Church of England

Adrian Hilton on Justin Welby: “he is challenging the ‘principalities and powers’ of institutional existence”

Here follows Adrian Hilton’s (yes, Ed.) first letter to Martyn Percy, reflecting on the mission of the Church of England and the character and leadership of Justin Welby, Archbishop of Canterbury. It was a simultaneous exchange with Martyn Percy’s first letter, published yesterday. The responses of each will follow over the course of this week.

Dear Martyn,

I’m always interested to discuss the Church of England’s essential mission: thank you for the opportunity to dialogue.

You may recall when Justin Welby submitted his CV to the CNC in 2012 with a view to the vacant See of Canterbury, he did so with a caveat: “I hope you’ve enjoyed reading it. But frankly it’s a joke, because it is self-evident that it is perfectly absurd to consider appointing someone to Canterbury who’s been a bishop for seven months. I shall be praying for you to make the right choice” (Church Times, 31st Jan 13). After some consideration, the CNC did believe +Justin to be the right choice, and duly nominated him despite his ‘joke’ application and ‘absurd’ lack of experience. For some, the appointment was inspired (“..exceptional experience, outstanding record and special gifts” [Diocese of Bristol, 2012]); for others, such as yourself, it was manifestly ill-judged (“..would require a much deeper ecclesial comprehension than the present leadership currently exhibit… no sagacity, serious science or spiritual substance..” [Guardian, 13th Aug 16]).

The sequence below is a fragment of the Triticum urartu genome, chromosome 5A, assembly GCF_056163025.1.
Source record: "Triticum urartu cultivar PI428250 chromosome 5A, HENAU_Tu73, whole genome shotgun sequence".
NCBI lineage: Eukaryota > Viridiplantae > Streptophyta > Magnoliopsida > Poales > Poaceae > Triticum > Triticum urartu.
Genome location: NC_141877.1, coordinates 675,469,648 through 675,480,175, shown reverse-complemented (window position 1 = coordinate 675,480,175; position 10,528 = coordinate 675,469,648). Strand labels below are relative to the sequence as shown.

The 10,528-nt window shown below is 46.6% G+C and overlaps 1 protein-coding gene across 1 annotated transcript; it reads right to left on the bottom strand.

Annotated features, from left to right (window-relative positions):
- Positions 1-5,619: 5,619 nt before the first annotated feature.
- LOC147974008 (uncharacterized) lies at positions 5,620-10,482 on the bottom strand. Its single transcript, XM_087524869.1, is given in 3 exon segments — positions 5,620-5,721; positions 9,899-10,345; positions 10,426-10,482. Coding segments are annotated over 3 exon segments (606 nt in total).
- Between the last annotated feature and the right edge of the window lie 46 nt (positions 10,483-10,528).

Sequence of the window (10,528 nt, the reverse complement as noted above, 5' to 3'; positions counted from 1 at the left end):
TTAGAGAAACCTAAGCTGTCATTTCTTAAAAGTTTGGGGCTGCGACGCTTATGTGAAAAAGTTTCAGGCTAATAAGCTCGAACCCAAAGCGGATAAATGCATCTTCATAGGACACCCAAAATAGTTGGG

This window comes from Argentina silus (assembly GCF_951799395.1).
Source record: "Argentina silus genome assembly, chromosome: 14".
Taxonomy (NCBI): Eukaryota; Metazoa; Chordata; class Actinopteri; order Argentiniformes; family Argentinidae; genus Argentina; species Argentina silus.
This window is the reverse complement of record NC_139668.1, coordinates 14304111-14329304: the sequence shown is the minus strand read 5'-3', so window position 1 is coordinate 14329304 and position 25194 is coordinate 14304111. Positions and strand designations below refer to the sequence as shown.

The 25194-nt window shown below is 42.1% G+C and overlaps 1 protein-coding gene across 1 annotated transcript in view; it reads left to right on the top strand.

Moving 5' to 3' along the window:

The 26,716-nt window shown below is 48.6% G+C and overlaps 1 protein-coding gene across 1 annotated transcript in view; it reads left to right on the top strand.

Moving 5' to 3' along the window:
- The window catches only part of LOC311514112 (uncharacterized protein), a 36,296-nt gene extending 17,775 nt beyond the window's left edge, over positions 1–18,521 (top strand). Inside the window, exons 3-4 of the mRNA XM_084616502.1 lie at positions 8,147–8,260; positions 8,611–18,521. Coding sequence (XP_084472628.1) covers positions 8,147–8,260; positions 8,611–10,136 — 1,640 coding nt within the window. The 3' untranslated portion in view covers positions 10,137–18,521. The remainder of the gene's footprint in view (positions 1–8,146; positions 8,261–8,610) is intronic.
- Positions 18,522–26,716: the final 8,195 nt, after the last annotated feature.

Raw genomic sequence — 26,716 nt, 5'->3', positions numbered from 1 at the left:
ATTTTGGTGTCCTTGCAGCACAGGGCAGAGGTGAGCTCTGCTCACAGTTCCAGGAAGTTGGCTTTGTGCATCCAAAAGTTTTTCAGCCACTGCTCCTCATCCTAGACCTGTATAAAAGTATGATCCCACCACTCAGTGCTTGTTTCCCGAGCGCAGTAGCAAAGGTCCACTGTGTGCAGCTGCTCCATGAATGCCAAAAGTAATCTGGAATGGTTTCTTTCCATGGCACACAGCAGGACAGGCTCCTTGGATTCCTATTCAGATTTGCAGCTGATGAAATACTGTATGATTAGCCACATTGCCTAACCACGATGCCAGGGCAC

With a background in corporate management, Archbishop Justin’s leadership style has been a subject of some comment in the media: “He is at his best as a strategist, with skills he honed in his business career. He is revered among his clerical colleagues for his planning, his purposefulness..” (Independent, 20th Feb 15); and some analysis in academia, including by you: “..(his) call to drink from the wells of managerial methods and ‘science’, but not to drown in them” (Managing the Church? Order and Organization in a Secular Age, 2000, p24). This comment was on his early essay on leadership, which you judged to be “a concerted attempt to dissolve the false antimony between sacred and secular methods of organization, and to ponder the form of management that is most appropriate for Church order” (ibid.). Now you appear to think that models of secular management and leadership are antithetical to prophetic leadership and spiritual mission. May not both be essential?

Justin Welby may have been a treasurer for Enterprise Oil plc, and the foundations of his Christian faith may reside in charismatic evangelicalism, but to dismiss his leadership as ‘secular managerialism’ and his ecclesiology as ‘shallow’ is unfair. Yes, he draws on Weber (Managing the Church?, p34), but only to the extent that a polity is ‘proportionable’, as Hooker might aver: the ancient traditions may be contextualised toward secularity, but reform must accord with catholicity. Quoting business theorists Peter Drucker and Arie de Geus, ++Justin observes that successful organisations must be “living entities” (ibid., p37): those which tend toward mechanism, centralisation or to being “obsessed with control” are destined to die. Yet now he is accused of “centralised management” (Observer, 13th Aug 16), but surely he is not ‘obsessed’ with it, and, it may be averred, he is centralising in order to liberalise; that is, to circumvent the old method of episcopal preferment – the old boys’ network.

This may challenge the Church of England’s traditional modus operandi, but it does not negate its essential mission in and to the State. It isn’t only ++Justin’s mission priorities which evidence a distinct charism; he has established a quasi-monastic order at Lambeth Palace and invited a Roman Catholic group to live there and to pray daily for the Anglican mission. How does this not constitute “spiritual substance”? How many previous archbishops of Canterbury have evidenced ecclesial depth and appreciation by visiting every province in the Worldwide Anglican Communion as a matter of episcopal priority?